If radiant heat hits the foam, and is conducted(but no longer radiant) through the foam, the middle layer is questionable at best and an inside layer would be much better. I know for camping pads, mylar top vs mylar middle does make a big difference.
I'd love to see how you do it someday soon, I'm de-molding and washing my reflectix for re-use. One area they used it in and shouldn't have was over the bolts that hold the deck to the hull. How hard is it to re-do these bolts(pull out, seal with butyl tape replace or put back). It'd give me peace of mind to know there's no crevice corrosion on them, and stop any water entry.
06-11-2012 03:44 AM
mitiempo
Re: Possible alternative to Reflectix?

Quote:
Originally Posted by Jgbrown View Post
So where reflectix is a bonus, why not use just the attic reflective on top of the foam, cheaper, thinner. Does it's job without trying to do the foam's. Save the expensive reflectix for where I can't use the other stuff.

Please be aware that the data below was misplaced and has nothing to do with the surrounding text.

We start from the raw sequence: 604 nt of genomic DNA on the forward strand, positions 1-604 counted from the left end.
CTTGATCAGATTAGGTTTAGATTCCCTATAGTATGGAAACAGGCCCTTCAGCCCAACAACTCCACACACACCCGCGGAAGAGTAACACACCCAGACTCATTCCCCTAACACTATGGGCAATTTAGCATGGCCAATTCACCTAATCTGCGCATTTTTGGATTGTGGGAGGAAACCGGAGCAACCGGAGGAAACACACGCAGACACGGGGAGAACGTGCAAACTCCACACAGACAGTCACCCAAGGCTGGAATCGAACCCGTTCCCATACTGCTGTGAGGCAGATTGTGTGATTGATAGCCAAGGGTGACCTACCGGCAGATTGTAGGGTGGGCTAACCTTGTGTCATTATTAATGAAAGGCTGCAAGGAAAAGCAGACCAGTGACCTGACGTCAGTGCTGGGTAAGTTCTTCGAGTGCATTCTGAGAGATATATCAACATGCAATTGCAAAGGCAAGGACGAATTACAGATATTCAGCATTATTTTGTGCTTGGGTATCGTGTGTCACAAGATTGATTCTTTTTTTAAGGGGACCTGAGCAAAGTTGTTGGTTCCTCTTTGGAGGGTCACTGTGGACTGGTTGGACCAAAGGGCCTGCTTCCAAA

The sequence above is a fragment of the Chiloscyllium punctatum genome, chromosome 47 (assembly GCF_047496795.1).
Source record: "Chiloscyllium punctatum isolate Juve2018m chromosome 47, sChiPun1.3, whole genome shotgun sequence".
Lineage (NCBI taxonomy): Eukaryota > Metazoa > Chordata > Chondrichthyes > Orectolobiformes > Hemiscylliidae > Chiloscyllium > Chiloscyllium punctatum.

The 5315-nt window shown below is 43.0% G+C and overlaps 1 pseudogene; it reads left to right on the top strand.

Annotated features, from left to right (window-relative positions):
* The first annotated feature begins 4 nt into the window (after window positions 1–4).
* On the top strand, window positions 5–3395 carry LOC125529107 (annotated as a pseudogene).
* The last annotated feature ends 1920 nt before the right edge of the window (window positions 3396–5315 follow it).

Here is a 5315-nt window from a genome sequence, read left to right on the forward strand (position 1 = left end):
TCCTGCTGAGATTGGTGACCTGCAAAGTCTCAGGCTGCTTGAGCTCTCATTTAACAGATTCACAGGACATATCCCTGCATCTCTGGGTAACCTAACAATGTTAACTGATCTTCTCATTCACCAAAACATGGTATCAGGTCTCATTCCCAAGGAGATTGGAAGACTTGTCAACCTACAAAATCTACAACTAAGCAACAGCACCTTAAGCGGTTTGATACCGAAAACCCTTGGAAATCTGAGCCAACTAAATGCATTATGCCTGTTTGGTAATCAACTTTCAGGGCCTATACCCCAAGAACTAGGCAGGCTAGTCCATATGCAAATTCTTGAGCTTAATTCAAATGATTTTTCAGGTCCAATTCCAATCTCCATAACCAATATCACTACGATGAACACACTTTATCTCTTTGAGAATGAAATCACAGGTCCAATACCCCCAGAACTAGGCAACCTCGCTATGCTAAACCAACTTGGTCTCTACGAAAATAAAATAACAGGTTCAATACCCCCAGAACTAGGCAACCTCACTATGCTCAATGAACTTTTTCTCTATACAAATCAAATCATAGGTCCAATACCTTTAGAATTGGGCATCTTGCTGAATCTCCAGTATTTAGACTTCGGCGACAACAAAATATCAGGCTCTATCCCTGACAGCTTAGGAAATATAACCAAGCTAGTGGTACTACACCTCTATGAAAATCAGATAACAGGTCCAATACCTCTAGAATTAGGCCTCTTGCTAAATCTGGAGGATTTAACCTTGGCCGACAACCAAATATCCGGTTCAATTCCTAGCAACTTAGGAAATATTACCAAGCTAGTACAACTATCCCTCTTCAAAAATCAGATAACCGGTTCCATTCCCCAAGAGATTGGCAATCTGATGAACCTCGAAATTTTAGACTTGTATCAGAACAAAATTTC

I am thinking 2 layers foam, 2 reflective, same as you basically, just in thinner layers and without the bubbles. total thickness 1/2-3/4"

I wonder if it would be more efficient to have a layer of reflective on the inside, since it would reflect the energy before it warms the insulation and turns to conducted energy instead.
The attic reflective is probably as effective as Reflectix as long as it is used with foam. As I posted a while ago Reflectix has increased in price since last year - I paid about 89 for the largest roll at Home Depot.

The foam I have and will use is Ethafoam in 1/2" thickness. If you are using 2 layers to get the thickness why not use a thicker foam - it is easier to apply.

I don't think you would gain anything by adding foil on the inside. I would make it the first layer.